Prosecutors to review ex-deputy's police work

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By Catherine Holland By Catherine Holland

PHOENIX (AP) -- The top county prosecutor for metropolitan Phoenix says his office will review criminal cases involving a former sheriff's deputy who was found to have kept evidence from investigations inside his home about a week before his death in an apparent suicide.

Maricopa County Attorney Bill Montgomery said Thursday that an unknown number of cases involving former Deputy Ramon Charley Armendariz's work as an officer will have to be reviewed to determine whether the discoveries will affect past and current criminal cases.

Investigators searching Armendariz's home in west Phoenix said they found evidence from criminal cases dating back to 2007, a collection of IDs belonging to other people and suspected illegal drugs.

Police were called after Armendariz reported a burglary in progress on April 30 at his home in west Phoenix. No burglar was found, and Armendariz later died in an apparent hanging after his arrest on suspicion of drug possession.

If Armendariz had started an investigation and didn't turn in police reports or evidence, prosecutors wouldn't be able to pursue those cases in court, Montgomery said.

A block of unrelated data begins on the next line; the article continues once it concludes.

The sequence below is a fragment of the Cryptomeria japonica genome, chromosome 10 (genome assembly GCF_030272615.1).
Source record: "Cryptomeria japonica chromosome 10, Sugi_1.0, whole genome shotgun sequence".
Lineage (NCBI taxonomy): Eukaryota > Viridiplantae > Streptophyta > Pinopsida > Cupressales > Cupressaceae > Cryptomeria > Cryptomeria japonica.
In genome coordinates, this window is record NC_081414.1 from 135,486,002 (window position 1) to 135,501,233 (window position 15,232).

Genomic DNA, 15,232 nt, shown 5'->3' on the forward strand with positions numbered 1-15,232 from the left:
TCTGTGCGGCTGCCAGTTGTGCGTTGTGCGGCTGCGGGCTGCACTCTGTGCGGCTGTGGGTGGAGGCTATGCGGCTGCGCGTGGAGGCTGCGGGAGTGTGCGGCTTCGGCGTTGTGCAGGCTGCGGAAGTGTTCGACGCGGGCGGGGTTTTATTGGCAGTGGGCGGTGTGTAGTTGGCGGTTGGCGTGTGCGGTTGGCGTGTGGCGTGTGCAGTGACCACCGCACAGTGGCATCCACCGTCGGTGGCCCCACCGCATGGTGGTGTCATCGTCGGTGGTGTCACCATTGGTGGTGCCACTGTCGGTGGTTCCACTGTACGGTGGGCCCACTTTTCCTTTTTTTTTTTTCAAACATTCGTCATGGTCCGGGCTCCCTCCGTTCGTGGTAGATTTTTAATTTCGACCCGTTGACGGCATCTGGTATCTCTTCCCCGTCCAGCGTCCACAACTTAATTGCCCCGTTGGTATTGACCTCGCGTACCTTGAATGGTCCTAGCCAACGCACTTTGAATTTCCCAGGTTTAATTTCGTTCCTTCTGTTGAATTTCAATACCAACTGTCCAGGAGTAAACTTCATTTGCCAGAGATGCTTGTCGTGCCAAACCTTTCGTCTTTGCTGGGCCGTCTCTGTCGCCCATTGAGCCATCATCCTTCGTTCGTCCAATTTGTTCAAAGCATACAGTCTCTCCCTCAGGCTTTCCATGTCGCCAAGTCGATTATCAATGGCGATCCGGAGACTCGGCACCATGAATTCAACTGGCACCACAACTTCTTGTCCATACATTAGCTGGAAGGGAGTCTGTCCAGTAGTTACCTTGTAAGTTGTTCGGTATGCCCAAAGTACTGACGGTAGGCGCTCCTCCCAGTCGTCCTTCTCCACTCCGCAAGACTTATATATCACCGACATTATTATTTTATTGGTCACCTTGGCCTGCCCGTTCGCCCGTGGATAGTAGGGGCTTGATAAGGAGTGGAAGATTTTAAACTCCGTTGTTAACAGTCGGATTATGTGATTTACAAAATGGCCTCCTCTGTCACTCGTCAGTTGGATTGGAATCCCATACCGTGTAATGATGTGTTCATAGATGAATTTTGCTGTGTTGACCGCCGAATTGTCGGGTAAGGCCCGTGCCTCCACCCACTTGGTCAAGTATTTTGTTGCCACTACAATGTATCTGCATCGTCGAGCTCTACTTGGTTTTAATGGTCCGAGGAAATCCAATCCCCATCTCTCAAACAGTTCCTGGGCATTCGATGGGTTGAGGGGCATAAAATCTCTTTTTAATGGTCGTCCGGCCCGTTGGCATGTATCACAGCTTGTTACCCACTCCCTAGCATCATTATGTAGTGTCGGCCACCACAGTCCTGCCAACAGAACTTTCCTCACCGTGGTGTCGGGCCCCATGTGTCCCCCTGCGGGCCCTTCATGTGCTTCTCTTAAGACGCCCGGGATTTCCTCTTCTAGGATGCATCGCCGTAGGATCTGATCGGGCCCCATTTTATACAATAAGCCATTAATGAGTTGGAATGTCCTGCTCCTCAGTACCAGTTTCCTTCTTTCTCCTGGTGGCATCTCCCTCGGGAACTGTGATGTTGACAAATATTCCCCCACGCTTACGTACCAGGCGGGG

"The person who had firsthand knowledge isn't around anymore," Montgomery said.

The sheriff's office didn't respond to a request for comment Thursday afternoon on the agency's investigation of Armendariz.

Last week, Sheriff Joe Arpaio said he didn't yet know whether Armendariz's alleged crimes were limited to the former deputy or whether he was working on behalf of criminals. His office is conducting an internal affairs investigation to determine whether other employees were involved.

Officers who responded to the break-in call found Armendariz armed with a pepper ball gun and chasing a phantom burglar. Investigators suspect Armendariz, who resigned from the police agency after his arrest, was either under the influence of drugs or having a manic episode. Armendariz claimed to have taken a sleeping aid.

Days later, police went to the home again after friends of Armendariz became concerned that he was threatening to harm himself. After a nearly nine-hour barricade situation, he surrendered peacefully and was taken to a psychiatric center. He was found dead on May 8 after he failed to get an electronic ankle monitor ordered as a condition of his release from jail.

Investigators searching the home found numerous driver's licenses, ID cards, passports, credit cards, airport security clearance cards and wallets.

Boxes of sheriff's office documents, including criminal citations that were never prosecuted because copies hadn't been given to the courts, also were discovered. Some citations had been completed but were torn up, according to search warrant records.

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